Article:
Truth: There’s no doubt that having one’s senses calibrated differently is a challenge, but there is lots of help for the challenges, and there is an upside too. I call them Sensory Superpowers. My daughter and my husband, for example, have sensitive hearing, but it is coupled with an ability to hyperfocus, and I have seen them accomplish amazing things as a result. Find me a genius, and I’ll bet you’ve just found someone whose senses are very acute.
Myth: Kids will just outgrow their sensory issues.
Truth: Maybe they will, and maybe they won’t. If a sensory issue rises to the level of interfering with daily enjoyment of life, this is where an Occupational Therapist can be a big help.
Myth: I don’t have sensory issues.
Truth: Okay, this one might be true. Maybe you do, and maybe you don’t. Gifted people, and those with autism and ADHD, are more frequently diagnosed with Sensory Processing Disorder. Lots and lots of people – including people with no other neurological or physical challenges or disabilities – have sensory sensitivities. For years, I’d say, “I have high pain tolerance,” or “I have a sense of smell like a dog,” and I did not realize that these were Sensory Superpowers.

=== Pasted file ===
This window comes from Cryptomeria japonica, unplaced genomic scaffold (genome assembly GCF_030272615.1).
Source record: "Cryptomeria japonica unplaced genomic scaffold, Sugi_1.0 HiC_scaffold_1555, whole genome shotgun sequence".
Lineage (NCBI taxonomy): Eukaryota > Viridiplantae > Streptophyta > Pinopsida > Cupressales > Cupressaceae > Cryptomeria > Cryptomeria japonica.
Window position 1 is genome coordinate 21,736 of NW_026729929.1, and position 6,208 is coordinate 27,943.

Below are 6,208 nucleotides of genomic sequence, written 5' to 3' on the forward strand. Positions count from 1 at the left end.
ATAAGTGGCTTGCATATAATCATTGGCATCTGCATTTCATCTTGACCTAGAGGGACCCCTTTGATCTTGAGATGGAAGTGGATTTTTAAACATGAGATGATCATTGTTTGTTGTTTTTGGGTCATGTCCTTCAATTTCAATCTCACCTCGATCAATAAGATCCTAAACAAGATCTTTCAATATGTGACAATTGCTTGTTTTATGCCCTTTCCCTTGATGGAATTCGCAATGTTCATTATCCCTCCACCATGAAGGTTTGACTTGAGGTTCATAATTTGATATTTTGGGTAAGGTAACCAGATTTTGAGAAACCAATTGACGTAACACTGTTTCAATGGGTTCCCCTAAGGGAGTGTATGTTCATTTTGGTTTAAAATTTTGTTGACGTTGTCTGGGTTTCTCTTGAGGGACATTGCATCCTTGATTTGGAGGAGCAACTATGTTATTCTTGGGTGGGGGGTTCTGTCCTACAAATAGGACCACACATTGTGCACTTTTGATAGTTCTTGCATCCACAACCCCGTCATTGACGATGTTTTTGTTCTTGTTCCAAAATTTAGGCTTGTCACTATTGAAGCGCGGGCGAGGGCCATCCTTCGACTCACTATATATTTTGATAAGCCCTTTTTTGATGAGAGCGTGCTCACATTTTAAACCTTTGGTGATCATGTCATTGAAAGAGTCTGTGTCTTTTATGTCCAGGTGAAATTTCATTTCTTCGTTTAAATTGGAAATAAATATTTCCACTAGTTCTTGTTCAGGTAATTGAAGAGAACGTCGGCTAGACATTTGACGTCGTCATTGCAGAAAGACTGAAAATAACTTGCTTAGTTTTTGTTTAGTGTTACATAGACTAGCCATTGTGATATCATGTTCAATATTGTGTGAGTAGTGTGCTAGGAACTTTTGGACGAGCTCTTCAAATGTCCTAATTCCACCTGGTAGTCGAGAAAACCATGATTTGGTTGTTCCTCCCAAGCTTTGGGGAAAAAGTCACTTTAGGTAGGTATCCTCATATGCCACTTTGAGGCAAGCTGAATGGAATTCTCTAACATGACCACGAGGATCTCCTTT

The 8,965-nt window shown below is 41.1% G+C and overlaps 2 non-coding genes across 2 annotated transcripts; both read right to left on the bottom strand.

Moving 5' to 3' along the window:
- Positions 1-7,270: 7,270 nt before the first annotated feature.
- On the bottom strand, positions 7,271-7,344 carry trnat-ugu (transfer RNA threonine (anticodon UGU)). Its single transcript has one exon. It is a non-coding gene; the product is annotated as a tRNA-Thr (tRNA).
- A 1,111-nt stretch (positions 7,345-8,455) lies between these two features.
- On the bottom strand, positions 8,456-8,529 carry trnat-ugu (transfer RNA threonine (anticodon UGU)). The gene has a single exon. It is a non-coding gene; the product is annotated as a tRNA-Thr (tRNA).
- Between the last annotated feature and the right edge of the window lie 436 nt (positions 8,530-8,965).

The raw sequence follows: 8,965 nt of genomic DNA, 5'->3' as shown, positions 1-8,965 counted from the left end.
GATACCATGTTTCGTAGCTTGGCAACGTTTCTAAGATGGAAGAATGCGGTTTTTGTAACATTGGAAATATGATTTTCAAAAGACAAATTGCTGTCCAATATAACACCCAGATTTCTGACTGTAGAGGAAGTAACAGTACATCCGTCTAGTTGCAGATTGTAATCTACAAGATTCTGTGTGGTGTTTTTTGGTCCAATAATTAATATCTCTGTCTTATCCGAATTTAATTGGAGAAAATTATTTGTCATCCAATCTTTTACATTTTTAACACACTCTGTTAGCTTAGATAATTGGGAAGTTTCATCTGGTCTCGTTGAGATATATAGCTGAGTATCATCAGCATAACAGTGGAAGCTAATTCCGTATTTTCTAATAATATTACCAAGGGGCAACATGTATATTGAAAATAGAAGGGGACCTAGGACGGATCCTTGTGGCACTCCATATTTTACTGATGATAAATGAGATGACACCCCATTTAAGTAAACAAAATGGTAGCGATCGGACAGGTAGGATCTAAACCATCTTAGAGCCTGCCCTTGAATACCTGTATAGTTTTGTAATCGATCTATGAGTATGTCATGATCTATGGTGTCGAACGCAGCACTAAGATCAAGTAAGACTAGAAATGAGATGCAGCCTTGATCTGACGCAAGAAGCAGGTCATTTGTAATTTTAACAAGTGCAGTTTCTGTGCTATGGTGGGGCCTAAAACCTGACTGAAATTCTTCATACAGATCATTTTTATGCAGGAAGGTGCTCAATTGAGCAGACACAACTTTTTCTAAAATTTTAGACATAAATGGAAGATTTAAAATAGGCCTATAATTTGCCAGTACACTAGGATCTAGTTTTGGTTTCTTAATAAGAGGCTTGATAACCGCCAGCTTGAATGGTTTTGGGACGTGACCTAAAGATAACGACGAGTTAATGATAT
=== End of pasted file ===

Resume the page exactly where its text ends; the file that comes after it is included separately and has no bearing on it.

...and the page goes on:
More Resources: Want to learn more about Sensory Processing Disorder? Lots of great resources are available at http://www.sensoryworld.com/ and Marla Roth-Fisch’s website is terrific: http://www.sensitivesam.com/author/authorillustrator-marla-roth-fisch Marla’s book, Sensitive Sam, and Dr. Lucy Jane Miller’s books, No More Secrets and Sensational Kids, are available from Future Horizons with a 15% discount plus free shipping when you use the checkout code BOBBI: . For a more in-depth look at the use of deep pressure, I also recommend to you an excellent article written almost twenty years ago by Temple Grandin, Ph.D., called Calming Effects of Deep Pressure in Children, College Students, and Animals, published in the Journal of Child and Adolescent Psychopharmacology, Volume 2, Number 1, 1992, Mary Ann Liebert, Inc., Publishers, which can be found here: http://www.grandin.com/inc/squeeze.html
Bobbi Sheahan is co-author of What I Wish I’d Known About Raising a Child With Autism; A Mom and a Therapist Offer Heartfelt Guidance for the First Five Years (Future Horizons, 2011). Portions of this article are excerpted from Chapter 3 of the book, which is available at www.fhautism.com and wherever books are sold. Bobbi is also the cohost of the internationally-broadcast Autism As They Grow radio show, which broadcasts live on Wednesday nights, 9:30 Eastern/6:30 Pacific/1:30 a.m. London/Dublin and is available in archives anytime at www.talkingspecialneeds.com.